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Proverbs
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[ Also see Catchphrases Laws of Life and Nature Old Sayings Proverbial Phrases Proverbs (General) ]

Is there a man whose judgment clear
  Can others teach the course to steer,
    Yet runs himself life's mad career,
      Wild as the wave?
      - Robert Burns

Know, prudent cautious self-control
  Is wisdom's root.
      - Robert Burns

Nae man can tether time nor tide.
      - Robert Burns

O doul on the day that gae me an old man.
      - Robert Burns

Tam lo'ed him like a vera brither;
  They had been fou for weeks thegither.
      - Robert Burns

The gallant Sir Robert fought hard to the end,
  But who can with fate and quart bumpers contend?
    Though Fate said, a hero should perish ill light;
      So up rose bright Phoebus, and down fell the knight.
      - Robert Burns

The life blood streaming thro' my heart,
  Or my more dear immortal part,
    Is not more fondly dear.
      - Robert Burns

Think, ye may buy the joys o'er dear,
  Remember Tam o'Shanter's mare.
      - Robert Burns

Yestreen, when to the trembling string
  The dance gaed thro' the lighted ha',
    To thee my fancy took its wing;
      I sat, but neither heard nor saw.
      - Robert Burns

Then gently scan your brother man,
  Still gentler sister woman;
    Though they may gang a' kennin' wrang
      To step aside is human.
      - Robert Burns, Address to Unco Guid

Man's inhumanity to man
  Makes countless thousands mourn!
      - Robert Burns, Man Was Made to Mourn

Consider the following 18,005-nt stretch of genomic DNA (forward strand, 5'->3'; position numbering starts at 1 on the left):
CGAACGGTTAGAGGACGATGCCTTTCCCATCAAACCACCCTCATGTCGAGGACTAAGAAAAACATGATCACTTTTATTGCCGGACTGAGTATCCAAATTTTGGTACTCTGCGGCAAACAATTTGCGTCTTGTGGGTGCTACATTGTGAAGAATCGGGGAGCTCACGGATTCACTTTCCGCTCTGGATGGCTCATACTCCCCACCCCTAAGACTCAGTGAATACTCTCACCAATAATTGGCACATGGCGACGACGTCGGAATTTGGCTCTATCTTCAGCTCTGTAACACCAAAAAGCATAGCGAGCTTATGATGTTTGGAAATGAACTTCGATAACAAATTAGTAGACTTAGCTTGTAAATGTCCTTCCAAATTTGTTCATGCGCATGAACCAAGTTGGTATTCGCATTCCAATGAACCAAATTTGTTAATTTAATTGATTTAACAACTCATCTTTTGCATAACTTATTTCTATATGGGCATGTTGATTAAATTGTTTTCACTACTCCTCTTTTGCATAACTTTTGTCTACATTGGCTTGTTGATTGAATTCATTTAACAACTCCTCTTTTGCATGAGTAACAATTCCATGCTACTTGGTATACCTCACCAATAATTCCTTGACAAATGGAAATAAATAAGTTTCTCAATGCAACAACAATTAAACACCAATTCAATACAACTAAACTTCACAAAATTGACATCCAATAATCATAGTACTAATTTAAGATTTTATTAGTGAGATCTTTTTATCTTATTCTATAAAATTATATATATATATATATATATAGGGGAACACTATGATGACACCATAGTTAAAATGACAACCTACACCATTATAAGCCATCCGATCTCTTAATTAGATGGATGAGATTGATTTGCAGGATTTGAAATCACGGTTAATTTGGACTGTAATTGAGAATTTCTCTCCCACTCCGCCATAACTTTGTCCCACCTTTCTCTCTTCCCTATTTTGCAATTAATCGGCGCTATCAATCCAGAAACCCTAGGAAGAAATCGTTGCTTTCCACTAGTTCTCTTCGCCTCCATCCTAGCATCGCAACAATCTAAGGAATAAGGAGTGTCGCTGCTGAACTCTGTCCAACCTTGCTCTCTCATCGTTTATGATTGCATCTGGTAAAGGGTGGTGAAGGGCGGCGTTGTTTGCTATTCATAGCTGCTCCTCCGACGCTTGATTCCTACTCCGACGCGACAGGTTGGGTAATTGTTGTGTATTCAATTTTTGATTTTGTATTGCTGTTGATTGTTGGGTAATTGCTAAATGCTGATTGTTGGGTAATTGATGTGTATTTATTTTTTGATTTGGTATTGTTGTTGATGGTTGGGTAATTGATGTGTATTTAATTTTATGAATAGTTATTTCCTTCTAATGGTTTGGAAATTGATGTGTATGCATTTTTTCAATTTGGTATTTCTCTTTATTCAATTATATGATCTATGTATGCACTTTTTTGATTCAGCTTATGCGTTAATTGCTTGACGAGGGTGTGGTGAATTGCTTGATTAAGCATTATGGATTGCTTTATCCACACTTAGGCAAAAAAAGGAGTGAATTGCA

Inspiring bold John Barleycorn,
  What dangers thou canst make us scorn!
    Wi' tippenny, we fear nae evil;
      Wi' usquebae, we'll face the devil!
      - Robert Burns, Tam o' Shanter (l. 105)

O wad some Power the giftie gie us
  To see oursel's as ithers see us!
    It wad frae mony a blunder free us,
      An' foolish notion:
        What airs in dress an' gait wad lea'e us,
          An' ev'n devotion!
      - Robert Burns, To a Louse

Whistle, and I'll come to you, my lad.
      - Robert Burns,
        Whistle, and I'll Come to You
         (act IV, sc. 4)

Make a virtue of necessity.
      - Robert Burton

Matches are made in heaven.
      - Robert Burton

Believe Robert who has tried it.
  [Lat., Experto crede Roberto.]
      - Robert Burton, Anatomy of Melancholy,
        a proverb quoted by him in the introduction

No rule is so general, which admits not some exception.
      - Robert Burton, Anatomy of Melancholy
         (pt. I, sc. II, memb. 2, subsect. 3)

Hold one another's noses to the grindstone hard.
      - Robert Burton, Anatomy of Melancholy
         (pt. III, sec. I, memb. 3)

Going as if he trod upon eggs.
      - Robert Burton, Anatomy of Melancholy
         (pt. III, sect. II, memb. 3)

Penny wise, pound foolish.
      - Robert Burton,
        Anatomy of Melancholy--Democritus to the Reader
         (p. 35)

A man convinced against his will,
  Is of the some opinion still.
      - Samuel Butler (1)

Compound for sins they are inclined to,
  By damning those they have no mind to.
      - Samuel Butler (1)

Great actions are not always true sons
  Of great and mighty resolutions.
      - Samuel Butler (1)